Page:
Practically everyone has one of these things. We've been made to believe that since professional wood fired pizza ovens are made with stone that we should have a stone to cook homemade or frozen pizzas on too. So we rushed out and bought them. And then wondered . . . where the hell do I keep this thing?
The answer that came back from the echo chamber was "in your oven". But when you store these things in your oven you loose an oven rack. Or you have to heft this heavy thing in and out when you need the rack it sits on.
Finally, I've solved this problem. Actually I've been doing this for years, but have just now gotten around to writing it up for Instructables. I'll explain how to easily regain your oven rack . . . and why pizza stones suck.
* I feel the need to qualify the suck comment. Obviously from the picture my pizza stone is old and well used. Stones are much better than baking sheets . . . by miles. If your choice is to cook a pizza on a thin baking sheet or a thicker baking stone, then you'll be much happier with the stone.
Step 1: Needed Things
Fire bricks are what pizza ovens are made of (at least the firebox part). They are a specially made brick very tolerant of the high temperatures in fireplaces and wood ovens. Perfect for use in a high temp environment like your oven.
---Fire bricks (sometimes sold individually at home improvement stores)
---A heavy hammer
---A brick chisel (a tile/brick saw would also work well if you happen to have access to one)
Step 2: Whack It Up
Measure the bricks and mark the size and number you'll need. Then whack them apart with the hammer and chisel. Obviously you'll want to wear safety glasses and place them on a firm surface like a sidewalk or other concrete slab to hammer them apart.
Step 3: Install and Use
Clean out your oven and arrange the broken up firebricks in such a way so that they don't touch your element. I don't think they'd damage your heating element sitting against them, but you can never be too careful. My stone happens to have half inch feet on the bottom of it that let it easily clear the top of the element. If yours doesn't, then add another layer of firebrick or use stainless steel washers* to raise it above the heating element.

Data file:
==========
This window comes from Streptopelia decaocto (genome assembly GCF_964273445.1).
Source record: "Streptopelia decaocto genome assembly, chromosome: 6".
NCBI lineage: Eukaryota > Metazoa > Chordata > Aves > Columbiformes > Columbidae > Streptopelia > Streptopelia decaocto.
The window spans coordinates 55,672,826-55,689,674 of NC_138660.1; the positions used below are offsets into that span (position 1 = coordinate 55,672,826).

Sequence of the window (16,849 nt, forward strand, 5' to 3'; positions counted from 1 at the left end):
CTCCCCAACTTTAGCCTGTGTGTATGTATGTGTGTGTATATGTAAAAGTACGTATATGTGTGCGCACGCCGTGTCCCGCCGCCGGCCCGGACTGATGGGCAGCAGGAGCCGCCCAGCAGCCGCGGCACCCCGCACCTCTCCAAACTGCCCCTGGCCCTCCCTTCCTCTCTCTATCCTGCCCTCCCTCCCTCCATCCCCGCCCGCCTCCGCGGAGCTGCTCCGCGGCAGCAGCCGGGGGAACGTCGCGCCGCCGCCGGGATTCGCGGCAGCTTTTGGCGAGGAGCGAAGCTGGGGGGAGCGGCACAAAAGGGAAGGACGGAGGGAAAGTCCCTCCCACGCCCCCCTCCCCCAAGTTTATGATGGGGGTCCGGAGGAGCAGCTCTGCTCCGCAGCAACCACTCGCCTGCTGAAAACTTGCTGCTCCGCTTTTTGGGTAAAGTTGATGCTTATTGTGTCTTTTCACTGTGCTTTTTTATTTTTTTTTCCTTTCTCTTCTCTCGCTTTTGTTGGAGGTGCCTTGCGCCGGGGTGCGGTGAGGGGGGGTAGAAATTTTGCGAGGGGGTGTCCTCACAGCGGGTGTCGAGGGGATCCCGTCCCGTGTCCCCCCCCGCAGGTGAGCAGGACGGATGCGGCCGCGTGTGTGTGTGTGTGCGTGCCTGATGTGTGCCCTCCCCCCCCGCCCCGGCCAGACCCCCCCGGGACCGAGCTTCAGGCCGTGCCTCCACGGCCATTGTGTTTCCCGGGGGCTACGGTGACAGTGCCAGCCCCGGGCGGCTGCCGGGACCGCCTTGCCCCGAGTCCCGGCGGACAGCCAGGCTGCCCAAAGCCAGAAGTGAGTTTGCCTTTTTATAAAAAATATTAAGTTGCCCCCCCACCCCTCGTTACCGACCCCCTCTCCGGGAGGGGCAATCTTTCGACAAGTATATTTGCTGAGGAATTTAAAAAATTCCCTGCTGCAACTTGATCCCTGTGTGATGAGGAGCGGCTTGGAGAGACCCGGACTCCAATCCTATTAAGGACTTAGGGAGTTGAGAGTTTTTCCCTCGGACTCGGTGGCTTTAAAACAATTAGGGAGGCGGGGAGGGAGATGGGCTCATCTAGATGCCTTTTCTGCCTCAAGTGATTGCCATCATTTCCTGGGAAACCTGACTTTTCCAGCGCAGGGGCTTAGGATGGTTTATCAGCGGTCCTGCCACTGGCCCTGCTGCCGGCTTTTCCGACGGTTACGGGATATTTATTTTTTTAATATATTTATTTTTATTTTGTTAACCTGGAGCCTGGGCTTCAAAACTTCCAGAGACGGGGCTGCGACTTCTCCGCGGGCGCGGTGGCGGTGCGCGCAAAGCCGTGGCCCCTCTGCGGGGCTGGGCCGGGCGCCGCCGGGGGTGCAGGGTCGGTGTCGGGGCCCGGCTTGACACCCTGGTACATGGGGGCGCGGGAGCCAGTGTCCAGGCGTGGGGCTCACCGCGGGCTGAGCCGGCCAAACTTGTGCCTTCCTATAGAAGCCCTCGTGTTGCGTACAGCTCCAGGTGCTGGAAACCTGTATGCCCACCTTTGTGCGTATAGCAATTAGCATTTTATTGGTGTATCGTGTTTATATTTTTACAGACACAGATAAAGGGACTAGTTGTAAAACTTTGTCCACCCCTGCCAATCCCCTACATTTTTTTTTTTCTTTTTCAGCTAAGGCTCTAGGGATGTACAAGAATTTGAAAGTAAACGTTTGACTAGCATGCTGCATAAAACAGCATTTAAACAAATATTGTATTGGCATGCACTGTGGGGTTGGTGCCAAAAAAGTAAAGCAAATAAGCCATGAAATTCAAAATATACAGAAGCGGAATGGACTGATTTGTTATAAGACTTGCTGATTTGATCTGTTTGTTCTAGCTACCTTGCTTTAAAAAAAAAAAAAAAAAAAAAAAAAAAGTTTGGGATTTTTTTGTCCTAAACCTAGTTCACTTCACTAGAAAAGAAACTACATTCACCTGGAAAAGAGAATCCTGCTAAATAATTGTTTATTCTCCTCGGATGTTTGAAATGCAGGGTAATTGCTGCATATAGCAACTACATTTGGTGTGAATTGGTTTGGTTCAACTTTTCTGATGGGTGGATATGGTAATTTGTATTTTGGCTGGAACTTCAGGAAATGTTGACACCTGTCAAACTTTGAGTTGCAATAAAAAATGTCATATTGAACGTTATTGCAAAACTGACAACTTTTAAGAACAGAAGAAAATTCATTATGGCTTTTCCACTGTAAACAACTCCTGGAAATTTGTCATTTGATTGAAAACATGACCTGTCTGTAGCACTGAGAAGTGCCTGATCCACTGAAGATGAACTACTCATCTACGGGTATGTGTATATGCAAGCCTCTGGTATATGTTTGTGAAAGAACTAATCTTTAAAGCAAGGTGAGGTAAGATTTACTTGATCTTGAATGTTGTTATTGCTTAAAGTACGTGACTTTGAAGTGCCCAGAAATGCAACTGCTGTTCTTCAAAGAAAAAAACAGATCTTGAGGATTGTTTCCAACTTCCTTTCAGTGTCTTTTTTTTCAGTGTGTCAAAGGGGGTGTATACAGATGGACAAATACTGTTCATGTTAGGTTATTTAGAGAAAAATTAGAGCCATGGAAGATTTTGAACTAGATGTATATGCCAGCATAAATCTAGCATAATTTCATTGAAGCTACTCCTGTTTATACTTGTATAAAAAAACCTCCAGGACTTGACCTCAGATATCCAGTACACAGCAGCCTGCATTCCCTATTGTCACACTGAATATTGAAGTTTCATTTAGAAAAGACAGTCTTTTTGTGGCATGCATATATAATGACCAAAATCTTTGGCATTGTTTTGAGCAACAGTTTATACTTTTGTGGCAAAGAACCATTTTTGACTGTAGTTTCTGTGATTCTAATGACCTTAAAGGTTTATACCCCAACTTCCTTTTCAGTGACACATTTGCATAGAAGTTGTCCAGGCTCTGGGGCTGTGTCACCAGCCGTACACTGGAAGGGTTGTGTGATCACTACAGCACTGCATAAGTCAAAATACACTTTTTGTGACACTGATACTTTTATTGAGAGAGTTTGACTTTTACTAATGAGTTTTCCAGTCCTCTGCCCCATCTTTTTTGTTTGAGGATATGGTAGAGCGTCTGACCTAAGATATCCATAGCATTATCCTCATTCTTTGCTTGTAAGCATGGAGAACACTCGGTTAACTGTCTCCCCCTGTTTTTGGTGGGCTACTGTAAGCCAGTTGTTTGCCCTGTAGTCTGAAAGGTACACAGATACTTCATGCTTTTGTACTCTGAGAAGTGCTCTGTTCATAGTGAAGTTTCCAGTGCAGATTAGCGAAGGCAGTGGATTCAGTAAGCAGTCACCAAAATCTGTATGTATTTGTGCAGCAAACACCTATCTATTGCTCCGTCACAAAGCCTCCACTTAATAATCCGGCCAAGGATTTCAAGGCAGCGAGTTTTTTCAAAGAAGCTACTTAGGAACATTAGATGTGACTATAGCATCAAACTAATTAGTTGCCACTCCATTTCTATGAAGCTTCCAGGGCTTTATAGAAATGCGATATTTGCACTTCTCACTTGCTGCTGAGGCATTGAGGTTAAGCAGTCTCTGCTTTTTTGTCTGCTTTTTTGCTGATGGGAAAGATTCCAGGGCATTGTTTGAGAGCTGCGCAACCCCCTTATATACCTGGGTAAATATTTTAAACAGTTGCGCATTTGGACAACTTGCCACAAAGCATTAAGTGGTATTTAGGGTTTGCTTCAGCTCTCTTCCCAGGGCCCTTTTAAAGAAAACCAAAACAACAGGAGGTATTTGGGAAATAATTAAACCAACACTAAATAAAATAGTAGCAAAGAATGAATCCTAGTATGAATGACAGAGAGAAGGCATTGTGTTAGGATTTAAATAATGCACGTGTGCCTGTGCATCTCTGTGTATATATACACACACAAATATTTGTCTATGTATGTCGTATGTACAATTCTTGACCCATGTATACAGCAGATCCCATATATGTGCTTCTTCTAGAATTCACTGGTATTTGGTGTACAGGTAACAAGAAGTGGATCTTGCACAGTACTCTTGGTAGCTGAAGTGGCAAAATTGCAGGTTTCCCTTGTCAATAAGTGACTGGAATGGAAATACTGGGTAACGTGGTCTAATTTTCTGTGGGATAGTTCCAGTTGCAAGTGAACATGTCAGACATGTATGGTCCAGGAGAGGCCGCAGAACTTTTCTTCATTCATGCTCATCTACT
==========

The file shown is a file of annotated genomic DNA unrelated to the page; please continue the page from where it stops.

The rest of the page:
Return your racks to your oven and never worry about moving your pizza stone around again. You can leave it in your oven at all times, even when you're doing the self cleaning cycle (it'll actually clean your stone very well). You should be aware though that leaving the stone in at all times might lengthen the time it takes the oven to come to temperature, but it doesn't add that much time especially if you have a convection fan.
*Avoid galvanized metal as it might produce zinc fumes that are toxic.
Step 4: Why Stones Suck
Pizza stones suck at browning (and charring) your pizza crust like a wood fired oven because your oven will never get hot enough and your stone will never transfer heat well enough to do so. What will get you closer to that goal is a big slab of steel.
The Baking Steel is a 1/4" thick (there is a 1/2" thick version too) slab of metal that will quickly conduct heat into your pizza crust. Fire up your oven to the top of it's heating range and let it warm up for 30 minutes and you'll get a very nice, crusty, charry toast on the bottom of your pizzas . . . much nicer than on a stone.
I first heard of the Baking Steel on seriouseats.com. Cooking pizzas on big slabs of steel are also talked about in the Modernist Cuisine books. You can see videos of the Modernist Cuisine folks using these steels on Chow.com. But this steel product isn't cheap. The only reason I have one is that I got it as a gift. If my desire for one had risen enough I most likely would have sought out a thick piece of steel. If you putter around the Stoughton Steel website you'll see that the guy that came up with this product used a scrap piece of A36 steel. So if you can find a good piece of steel, then make your own and save some bucks.